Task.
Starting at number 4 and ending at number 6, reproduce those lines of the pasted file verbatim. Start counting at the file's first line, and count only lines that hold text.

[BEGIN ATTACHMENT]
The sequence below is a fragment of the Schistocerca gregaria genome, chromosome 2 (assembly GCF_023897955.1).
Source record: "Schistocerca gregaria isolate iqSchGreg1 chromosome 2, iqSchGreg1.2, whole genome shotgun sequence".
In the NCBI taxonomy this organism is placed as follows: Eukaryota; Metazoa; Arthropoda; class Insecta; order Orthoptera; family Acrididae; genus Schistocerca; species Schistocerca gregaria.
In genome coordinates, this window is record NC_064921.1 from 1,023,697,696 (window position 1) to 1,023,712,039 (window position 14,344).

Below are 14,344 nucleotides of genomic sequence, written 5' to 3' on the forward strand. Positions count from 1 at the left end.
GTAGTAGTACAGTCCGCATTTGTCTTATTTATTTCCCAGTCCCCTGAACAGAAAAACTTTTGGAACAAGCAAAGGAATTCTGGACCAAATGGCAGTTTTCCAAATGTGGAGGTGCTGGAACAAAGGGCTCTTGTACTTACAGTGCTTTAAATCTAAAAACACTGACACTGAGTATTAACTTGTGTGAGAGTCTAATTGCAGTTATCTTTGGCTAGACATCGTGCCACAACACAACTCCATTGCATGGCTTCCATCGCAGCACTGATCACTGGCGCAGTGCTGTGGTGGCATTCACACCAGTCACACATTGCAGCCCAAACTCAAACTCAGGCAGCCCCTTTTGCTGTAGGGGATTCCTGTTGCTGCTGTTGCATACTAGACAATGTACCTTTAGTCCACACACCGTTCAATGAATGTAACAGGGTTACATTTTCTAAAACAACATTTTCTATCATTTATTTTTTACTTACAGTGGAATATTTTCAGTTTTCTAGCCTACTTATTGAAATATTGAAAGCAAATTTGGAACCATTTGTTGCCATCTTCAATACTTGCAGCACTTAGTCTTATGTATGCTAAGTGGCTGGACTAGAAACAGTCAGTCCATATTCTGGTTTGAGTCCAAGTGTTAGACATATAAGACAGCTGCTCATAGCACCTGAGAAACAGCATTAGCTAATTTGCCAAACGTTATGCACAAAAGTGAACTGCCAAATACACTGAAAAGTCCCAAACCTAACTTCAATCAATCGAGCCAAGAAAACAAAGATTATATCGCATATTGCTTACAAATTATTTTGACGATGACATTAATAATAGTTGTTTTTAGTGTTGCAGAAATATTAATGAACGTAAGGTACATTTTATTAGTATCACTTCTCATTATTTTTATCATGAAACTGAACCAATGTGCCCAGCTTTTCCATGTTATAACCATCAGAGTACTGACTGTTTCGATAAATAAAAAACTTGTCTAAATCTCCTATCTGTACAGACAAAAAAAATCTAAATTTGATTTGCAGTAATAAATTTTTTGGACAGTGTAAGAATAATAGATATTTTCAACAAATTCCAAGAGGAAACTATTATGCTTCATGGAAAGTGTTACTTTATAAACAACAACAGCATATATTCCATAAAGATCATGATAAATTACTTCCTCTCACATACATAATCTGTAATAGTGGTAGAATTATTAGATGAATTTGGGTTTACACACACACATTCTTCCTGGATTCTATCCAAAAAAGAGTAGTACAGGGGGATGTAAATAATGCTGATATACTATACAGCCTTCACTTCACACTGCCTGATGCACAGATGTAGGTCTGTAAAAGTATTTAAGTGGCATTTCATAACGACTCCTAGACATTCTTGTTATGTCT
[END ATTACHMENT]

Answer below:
In genome coordinates, this window is record NC_064921.1 from 1,023,697,696 (window position 1) to 1,023,712,039 (window position 14,344).

Below are 14,344 nucleotides of genomic sequence, written 5' to 3' on the forward strand. Positions count from 1 at the left end.
GTAGTAGTACAGTCCGCATTTGTCTTATTTATTTCCCAGTCCCCTGAACAGAAAAACTTTTGGAACAAGCAAAGGAATTCTGGACCAAATGGCAGTTTTCCAAATGTGGAGGTGCTGGAACAAAGGGCTCTTGTACTTACAGTGCTTTAAATCTAAAAACACTGACACTGAGTATTAACTTGTGTGAGAGTCTAATTGCAGTTATCTTTGGCTAGACATCGTGCCACAACACAACTCCATTGCATGGCTTCCATCGCAGCACTGATCACTGGCGCAGTGCTGTGGTGGCATTCACACCAGTCACACATTGCAGCCCAAACTCAAACTCAGGCAGCCCCTTTTGCTGTAGGGGATTCCTGTTGCTGCTGTTGCATACTAGACAATGTACCTTTAGTCCACACACCGTTCAATGAATGTAACAGGGTTACATTTTCTAAAACAACATTTTCTATCATTTATTTTTTACTTACAGTGGAATATTTTCAGTTTTCTAGCCTACTTATTGAAATATTGAAAGCAAATTTGGAACCATTTGTTGCCATCTTCAATACTTGCAGCACTTAGTCTTATGTATGCTAAGTGGCTGGACTAGAAACAGTCAGTCCATATTCTGGTTTGAGTCCAAGTGTTAGACATATAAGACAGCTGCTCATAGCACCTGAGAAACAGCATTAGCTAATTTGCCAAACGTTATGCACAAAAGTGAACTGCCAAATACACTGAAAAGTCCCAAACCTAACTTCAATCAATCGAGCCAAGAAAACAAAGATTATATCGCATATTGCTTACAAATTATTTTGACGATGACATTAATAATAGTTGTTTTTAGTGTTGCAGAAATATTAATGAACGTAAGGTACATTTTATTAGTATCACTTCTCATTATTTTTATCATGAAACTGAACCAATGTGCCCAGCTTTTCCATGTTATAACCATCAGAGTACTGACTGTTTCGATAAATAAAAAACTTGTCTAAATCTCCTATCTGTACAGACAAAAAAAATCTAAATTTGATTTGCAGTAATAAATTTTTTGGACAGTGTAAGAATAATAGATATTTTCAACAAATTCCAAGAGGAAACTATTATGCTTCATGGAAAGTGTTACTTTATAAACAACAACAGCATATATTCCATAAAGATCATGATAAATTACTTCCTCTCACATACATAATCTGTAATAGTGGTAGAATTATTAGATGAATTTGGGTTTACACACACACATTCTTCCTGGATTCTATCCAAAAAAGAGTAGTACAGGGGGATGTAAATAATGCTGATATACTATACAGCCTTCACTTCACACTGCCTGATGCACAGATGTAGGTCTGTAAAAGTATTTAAGTGGCATTTCATAACGACTCCTAGACATTCTTGTTATGTCT